Third, there is a need to establish sub-regional Public Health Emergency Operation Centers (PHEOCs) under each RCC to provide a centralised and coordinated approach to managing public health emergencies in their catchment area. In 2021, only 12 African countries met 80 percent or more of the minimum requirements for operational PHEOCs and were classified as fully functional. This finding underscores the critical role of sub-regional PHEOCs in bridging the gap while gradually establishing country-specific PHEOCs. It is worth noting that in July 2022, on the sidelines of the 41st Ordinary Session of the African Union's Executive Council and the 4th Mid-Year Coordination Meeting of the African Union and the Regional Economic Communities (RECs), African Heads of State and Government issued the Lusaka call to action for the strengthening of PHEOCs in Africa.
2. Functional RCCs would align with the success of Regional Economic Communities
Historically, Regional Economic Communities (RECs) have played a key role in coordinating emergency responses and resource mobilisation within their regions, exemplified by initiatives like the Ebola Solidarity Pooled Fund initiated by ECOWAS during the 2014 Ebola pandemic, and numerous efforts during the COVID-19 crisis. The RECs were established through ratified treaties by member states within their respective sub-regions. They have evolved individually, featuring distinct roles, governance structures, organisational set-ups, and capabilities, sometimes with overlapping memberships. Currently, the African Union recognises eight RECs, each with varying levels of involvement in health-related programs. Most of the RECs have a substantial presence on the ground in health and developmental activities, some with dedicated health bodies such as the West African Health Organization (WAHO). RCCs are designed to leverage REC’s experience, expertise, and resources to ensure alignment, prevent duplication of efforts, optimise resource allocation, and amplify the impact on health outcomes. In doing so, RCCs could also help manage overlapping REC memberships and could establish a joint regular forum and joint action plans to ensure adequate alignment among countries and RECs.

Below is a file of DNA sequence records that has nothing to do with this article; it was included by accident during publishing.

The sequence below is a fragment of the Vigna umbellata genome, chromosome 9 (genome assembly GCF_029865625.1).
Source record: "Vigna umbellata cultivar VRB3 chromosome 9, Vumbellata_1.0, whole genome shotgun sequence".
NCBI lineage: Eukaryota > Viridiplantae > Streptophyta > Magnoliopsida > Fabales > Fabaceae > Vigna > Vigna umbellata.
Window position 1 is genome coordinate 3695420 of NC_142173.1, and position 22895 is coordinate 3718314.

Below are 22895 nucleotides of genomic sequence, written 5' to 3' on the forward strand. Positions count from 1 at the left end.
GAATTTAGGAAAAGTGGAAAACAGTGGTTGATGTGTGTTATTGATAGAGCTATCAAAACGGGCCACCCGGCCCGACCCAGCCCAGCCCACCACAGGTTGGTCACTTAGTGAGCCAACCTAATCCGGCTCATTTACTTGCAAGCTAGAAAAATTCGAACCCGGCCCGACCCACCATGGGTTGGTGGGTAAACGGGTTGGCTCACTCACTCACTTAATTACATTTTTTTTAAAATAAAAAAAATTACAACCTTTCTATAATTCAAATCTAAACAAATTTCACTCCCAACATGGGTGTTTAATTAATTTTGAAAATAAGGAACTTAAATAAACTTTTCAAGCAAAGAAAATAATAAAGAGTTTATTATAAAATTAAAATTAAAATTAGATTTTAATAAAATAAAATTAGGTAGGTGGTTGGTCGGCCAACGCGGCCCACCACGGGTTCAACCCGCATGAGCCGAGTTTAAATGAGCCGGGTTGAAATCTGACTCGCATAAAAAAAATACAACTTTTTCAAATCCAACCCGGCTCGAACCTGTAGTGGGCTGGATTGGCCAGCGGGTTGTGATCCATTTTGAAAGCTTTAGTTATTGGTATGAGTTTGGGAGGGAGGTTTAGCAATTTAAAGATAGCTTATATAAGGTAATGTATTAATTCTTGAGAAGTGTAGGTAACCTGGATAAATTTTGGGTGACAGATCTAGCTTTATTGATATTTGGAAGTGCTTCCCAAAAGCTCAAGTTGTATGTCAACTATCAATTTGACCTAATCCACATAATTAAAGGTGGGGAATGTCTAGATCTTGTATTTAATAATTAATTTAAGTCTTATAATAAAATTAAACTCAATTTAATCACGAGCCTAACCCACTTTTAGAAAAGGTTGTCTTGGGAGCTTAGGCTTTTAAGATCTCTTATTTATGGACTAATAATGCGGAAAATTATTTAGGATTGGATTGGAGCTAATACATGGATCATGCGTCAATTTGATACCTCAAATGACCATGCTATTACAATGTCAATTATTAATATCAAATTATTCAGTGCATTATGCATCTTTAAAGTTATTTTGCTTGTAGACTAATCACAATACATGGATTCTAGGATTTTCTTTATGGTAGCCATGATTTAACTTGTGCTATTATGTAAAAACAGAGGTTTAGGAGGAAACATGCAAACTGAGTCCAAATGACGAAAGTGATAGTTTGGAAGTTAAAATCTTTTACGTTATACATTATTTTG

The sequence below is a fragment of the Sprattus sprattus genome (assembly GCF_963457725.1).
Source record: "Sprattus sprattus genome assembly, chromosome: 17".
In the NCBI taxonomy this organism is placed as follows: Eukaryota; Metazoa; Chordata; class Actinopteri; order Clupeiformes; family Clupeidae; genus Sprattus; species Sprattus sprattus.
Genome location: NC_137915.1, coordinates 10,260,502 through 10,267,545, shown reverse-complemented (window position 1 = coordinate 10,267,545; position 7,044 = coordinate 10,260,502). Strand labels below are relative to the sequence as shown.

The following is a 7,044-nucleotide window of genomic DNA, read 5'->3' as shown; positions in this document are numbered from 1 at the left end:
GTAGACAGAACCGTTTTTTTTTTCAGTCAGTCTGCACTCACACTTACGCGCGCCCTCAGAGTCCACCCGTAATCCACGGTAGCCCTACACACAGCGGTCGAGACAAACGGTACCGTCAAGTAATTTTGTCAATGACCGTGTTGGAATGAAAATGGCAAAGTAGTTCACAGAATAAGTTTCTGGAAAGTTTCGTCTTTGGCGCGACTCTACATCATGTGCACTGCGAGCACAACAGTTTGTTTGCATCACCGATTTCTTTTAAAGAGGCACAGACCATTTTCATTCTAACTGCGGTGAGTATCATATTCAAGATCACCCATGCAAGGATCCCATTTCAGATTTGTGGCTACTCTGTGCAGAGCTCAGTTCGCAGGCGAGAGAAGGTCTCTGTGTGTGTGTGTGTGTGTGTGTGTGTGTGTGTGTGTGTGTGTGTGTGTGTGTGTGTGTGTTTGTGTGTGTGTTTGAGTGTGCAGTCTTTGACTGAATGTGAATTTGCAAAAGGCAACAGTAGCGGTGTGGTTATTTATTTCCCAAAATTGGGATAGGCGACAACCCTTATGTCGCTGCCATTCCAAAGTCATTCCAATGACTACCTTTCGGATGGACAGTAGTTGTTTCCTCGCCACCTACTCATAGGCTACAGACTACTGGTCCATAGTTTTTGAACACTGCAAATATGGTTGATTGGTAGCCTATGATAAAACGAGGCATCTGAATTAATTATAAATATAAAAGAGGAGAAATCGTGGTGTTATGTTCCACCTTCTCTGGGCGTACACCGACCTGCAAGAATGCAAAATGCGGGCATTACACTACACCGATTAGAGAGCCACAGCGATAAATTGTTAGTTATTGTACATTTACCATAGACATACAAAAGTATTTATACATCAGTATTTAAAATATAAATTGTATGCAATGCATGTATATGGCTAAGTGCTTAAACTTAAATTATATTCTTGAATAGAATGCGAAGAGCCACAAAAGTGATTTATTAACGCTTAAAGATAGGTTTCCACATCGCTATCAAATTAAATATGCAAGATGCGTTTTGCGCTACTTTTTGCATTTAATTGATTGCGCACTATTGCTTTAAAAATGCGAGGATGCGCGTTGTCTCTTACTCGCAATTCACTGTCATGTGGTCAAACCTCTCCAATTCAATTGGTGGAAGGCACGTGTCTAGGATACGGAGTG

3. RCCs can serve as robust knowledge management hubs
RCCs are well positioned to establish comprehensive data-sharing mechanisms, research collaborations, and knowledge dissemination platforms, ensuring that vital public health information is readily accessible to inform evidence-based decision-making. One promising effort is the Extension for Community Healthcare Outcomes (ECHO) platform launched in 2017 by Africa CDC, in collaboration with the University of New Mexico. ECHO serves as a virtual platform for the exchange of information among public health professionals across various countries in a specific sub-region. It functions as a regular virtual forum with a primary focus on outbreak preparedness and response. Since its inception, ECHO has played a vital role in swiftly disseminating information about ongoing public health events. Notable examples include sharing insights regarding preparedness and responses to significant events like the tenth Ebola outbreak in the Democratic Republic of Congo, the Listeriosis outbreak in South Africa, the seventh Ebola outbreak in Uganda, and numerous cholera outbreaks across the continent. As of now, the Eastern Africa, Southern Africa, and Central Africa regions have functioning ECHO platforms, but once RCCs are further strengthened to function as sub-regional knowledge hubs, more countries will have access to valuable resources and expertise.